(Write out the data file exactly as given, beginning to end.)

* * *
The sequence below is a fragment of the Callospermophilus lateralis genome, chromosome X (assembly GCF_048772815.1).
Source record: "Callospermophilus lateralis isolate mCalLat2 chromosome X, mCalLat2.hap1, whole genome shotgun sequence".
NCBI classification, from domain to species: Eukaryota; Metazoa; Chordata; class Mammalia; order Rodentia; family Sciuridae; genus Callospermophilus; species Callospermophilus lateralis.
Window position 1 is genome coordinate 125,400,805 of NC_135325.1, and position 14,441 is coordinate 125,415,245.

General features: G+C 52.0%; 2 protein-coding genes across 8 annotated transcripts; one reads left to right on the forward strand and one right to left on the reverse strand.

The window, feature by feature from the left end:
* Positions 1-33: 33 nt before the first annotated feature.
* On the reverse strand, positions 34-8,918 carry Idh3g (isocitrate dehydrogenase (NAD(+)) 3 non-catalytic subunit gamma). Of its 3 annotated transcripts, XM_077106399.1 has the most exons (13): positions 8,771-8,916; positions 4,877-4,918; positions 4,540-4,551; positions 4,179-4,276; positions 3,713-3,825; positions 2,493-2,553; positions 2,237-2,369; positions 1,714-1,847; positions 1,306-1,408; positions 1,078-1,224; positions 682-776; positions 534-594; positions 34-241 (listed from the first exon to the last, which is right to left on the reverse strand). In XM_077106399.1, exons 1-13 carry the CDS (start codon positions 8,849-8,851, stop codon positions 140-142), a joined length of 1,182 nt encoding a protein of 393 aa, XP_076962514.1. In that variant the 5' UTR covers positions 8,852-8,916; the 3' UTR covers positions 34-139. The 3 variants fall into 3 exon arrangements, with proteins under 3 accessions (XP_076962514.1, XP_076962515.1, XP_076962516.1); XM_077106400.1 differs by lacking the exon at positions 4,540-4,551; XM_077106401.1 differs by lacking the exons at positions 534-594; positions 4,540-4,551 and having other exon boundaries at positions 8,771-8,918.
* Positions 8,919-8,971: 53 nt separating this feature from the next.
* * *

The sequence below is a fragment of the Callospermophilus lateralis genome, chromosome X (assembly GCF_048772815.1).
Source record: "Callospermophilus lateralis isolate mCalLat2 chromosome X, mCalLat2.hap1, whole genome shotgun sequence".
NCBI classification, from domain to species: Eukaryota; Metazoa; Chordata; class Mammalia; order Rodentia; family Sciuridae; genus Callospermophilus; species Callospermophilus lateralis.
Window position 1 is genome coordinate 125,400,805 of NC_135325.1, and position 14,441 is coordinate 125,415,245.

General features: G+C 52.0%; 2 protein-coding genes across 8 annotated transcripts; one reads left to right on the forward strand and one right to left on the reverse strand.

The window, feature by feature from the left end:
* Positions 1-33: 33 nt before the first annotated feature.
* On the reverse strand, positions 34-8,918 carry Idh3g (isocitrate dehydrogenase (NAD(+)) 3 non-catalytic subunit gamma). Of its 3 annotated transcripts, XM_077106399.1 has the most exons (13): positions 8,771-8,916; positions 4,877-4,918; positions 4,540-4,551; positions 4,179-4,276; positions 3,713-3,825; positions 2,493-2,553; positions 2,237-2,369; positions 1,714-1,847; positions 1,306-1,408; positions 1,078-1,224; positions 682-776; positions 534-594; positions 34-241 (listed from the first exon to the last, which is right to left on the reverse strand). In XM_077106399.1, exons 1-13 carry the CDS (start codon positions 8,849-8,851, stop codon positions 140-142), a joined length of 1,182 nt encoding a protein of 393 aa, XP_076962514.1. In that variant the 5' UTR covers positions 8,852-8,916; the 3' UTR covers positions 34-139. The 3 variants fall into 3 exon arrangements, with proteins under 3 accessions (XP_076962514.1, XP_076962515.1, XP_076962516.1); XM_077106400.1 differs by lacking the exon at positions 4,540-4,551; XM_077106401.1 differs by lacking the exons at positions 534-594; positions 4,540-4,551 and having other exon boundaries at positions 8,771-8,918.
* Positions 8,919-8,971: 53 nt separating this feature from the next.